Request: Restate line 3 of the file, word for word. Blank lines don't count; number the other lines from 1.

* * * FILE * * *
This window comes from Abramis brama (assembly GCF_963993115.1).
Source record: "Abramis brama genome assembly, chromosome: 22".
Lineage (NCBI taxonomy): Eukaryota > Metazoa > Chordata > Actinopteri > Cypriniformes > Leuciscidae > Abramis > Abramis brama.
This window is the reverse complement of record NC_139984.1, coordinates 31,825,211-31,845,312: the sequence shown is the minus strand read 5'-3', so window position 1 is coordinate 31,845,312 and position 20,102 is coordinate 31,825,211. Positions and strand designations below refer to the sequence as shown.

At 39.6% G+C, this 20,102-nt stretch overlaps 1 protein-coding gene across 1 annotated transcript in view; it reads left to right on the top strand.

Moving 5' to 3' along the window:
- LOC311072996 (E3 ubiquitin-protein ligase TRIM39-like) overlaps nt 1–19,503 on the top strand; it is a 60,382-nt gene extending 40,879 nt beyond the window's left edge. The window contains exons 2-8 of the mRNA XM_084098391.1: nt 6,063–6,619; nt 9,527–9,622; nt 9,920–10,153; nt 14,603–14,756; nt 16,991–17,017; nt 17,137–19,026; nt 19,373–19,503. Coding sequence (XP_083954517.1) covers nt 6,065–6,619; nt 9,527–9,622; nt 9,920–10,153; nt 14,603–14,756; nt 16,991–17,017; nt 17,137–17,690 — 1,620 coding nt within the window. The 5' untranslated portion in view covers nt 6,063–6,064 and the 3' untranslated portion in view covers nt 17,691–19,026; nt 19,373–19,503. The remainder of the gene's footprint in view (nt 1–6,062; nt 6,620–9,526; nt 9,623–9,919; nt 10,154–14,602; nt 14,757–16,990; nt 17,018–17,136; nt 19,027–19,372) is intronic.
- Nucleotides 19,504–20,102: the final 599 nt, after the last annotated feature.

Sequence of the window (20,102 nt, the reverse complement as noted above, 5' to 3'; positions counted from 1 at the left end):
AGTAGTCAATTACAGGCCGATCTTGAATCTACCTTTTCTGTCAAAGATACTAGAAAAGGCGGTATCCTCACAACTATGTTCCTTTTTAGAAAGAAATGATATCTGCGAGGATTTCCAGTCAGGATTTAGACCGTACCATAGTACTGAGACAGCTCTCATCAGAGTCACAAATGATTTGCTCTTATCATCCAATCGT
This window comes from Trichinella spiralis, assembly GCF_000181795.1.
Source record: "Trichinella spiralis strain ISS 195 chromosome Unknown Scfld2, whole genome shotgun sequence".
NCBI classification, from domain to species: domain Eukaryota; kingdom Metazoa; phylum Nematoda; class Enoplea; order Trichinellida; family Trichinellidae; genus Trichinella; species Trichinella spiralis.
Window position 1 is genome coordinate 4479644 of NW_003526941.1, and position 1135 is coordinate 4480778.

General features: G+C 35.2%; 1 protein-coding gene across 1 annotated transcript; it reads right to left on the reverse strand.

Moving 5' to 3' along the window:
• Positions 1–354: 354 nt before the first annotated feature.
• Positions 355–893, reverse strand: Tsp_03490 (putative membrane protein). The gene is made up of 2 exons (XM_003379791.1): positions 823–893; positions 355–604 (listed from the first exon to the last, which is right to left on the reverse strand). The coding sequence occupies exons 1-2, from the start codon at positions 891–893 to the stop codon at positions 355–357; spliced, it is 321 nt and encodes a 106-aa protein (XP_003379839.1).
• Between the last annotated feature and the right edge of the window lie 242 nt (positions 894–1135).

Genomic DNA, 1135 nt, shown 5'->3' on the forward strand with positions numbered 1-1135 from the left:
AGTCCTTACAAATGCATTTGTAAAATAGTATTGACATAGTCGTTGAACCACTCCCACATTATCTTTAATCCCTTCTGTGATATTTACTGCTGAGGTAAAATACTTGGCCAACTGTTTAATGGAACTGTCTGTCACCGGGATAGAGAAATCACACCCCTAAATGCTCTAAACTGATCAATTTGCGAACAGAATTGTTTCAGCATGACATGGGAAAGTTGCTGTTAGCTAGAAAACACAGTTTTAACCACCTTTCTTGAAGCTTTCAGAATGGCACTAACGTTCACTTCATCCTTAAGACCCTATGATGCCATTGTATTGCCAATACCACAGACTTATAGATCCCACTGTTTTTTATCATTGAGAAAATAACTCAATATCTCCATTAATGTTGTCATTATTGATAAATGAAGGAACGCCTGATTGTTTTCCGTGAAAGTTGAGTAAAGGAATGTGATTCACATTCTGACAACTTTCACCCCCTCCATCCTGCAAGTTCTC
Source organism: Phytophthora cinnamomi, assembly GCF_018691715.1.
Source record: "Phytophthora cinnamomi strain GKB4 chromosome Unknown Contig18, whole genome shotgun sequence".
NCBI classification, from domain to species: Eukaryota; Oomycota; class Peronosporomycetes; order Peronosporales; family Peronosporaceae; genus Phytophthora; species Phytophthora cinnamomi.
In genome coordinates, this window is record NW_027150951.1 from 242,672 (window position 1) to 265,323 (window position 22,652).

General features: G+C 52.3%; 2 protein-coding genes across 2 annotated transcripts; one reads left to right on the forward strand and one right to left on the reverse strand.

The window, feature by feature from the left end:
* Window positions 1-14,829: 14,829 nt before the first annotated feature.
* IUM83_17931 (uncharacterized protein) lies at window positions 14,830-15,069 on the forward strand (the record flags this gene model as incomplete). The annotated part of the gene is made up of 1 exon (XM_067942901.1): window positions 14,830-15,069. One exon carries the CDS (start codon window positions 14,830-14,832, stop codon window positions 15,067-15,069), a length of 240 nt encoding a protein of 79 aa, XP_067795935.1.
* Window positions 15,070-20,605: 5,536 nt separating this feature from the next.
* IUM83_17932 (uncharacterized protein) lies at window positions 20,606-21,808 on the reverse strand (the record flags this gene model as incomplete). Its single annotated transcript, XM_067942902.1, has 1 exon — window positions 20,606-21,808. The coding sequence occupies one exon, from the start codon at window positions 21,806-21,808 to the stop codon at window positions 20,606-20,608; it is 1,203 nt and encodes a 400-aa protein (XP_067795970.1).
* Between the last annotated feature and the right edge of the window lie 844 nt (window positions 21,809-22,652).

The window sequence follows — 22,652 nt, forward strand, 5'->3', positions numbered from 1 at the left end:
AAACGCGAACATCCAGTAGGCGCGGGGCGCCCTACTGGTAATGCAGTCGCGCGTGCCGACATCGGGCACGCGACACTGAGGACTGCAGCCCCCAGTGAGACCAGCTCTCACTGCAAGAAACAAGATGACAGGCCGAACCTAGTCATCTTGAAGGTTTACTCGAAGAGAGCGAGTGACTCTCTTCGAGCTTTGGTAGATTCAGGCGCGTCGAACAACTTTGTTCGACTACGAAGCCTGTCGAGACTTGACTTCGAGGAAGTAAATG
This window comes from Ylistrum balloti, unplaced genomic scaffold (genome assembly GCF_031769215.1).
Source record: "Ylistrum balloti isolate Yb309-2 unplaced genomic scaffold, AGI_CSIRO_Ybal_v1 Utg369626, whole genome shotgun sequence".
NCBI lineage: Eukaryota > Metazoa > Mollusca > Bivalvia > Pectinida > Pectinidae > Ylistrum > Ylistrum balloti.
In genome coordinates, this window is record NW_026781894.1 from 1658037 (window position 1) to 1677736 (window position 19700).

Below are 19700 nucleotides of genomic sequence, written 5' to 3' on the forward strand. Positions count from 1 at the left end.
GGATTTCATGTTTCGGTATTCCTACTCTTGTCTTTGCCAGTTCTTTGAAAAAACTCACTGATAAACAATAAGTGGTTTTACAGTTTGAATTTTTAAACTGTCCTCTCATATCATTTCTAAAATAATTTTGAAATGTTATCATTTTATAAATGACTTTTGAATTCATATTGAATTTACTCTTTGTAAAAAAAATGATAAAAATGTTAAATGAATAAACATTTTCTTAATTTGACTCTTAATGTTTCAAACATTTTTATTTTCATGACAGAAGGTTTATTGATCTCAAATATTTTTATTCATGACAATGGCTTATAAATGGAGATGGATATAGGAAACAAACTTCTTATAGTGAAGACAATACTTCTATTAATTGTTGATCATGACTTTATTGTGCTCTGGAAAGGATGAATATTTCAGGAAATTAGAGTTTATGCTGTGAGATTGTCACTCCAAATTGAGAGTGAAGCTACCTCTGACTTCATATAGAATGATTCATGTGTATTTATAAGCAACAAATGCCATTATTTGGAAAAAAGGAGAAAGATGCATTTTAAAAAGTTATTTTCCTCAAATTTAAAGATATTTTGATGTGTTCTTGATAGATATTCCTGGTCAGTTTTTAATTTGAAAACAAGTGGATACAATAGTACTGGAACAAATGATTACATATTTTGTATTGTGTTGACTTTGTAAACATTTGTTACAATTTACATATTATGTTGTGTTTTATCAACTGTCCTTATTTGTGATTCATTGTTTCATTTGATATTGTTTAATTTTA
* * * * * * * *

Lineage (NCBI taxonomy): Eukaryota > Metazoa > Chordata > Actinopteri > Cypriniformes > Leuciscidae > Abramis > Abramis brama.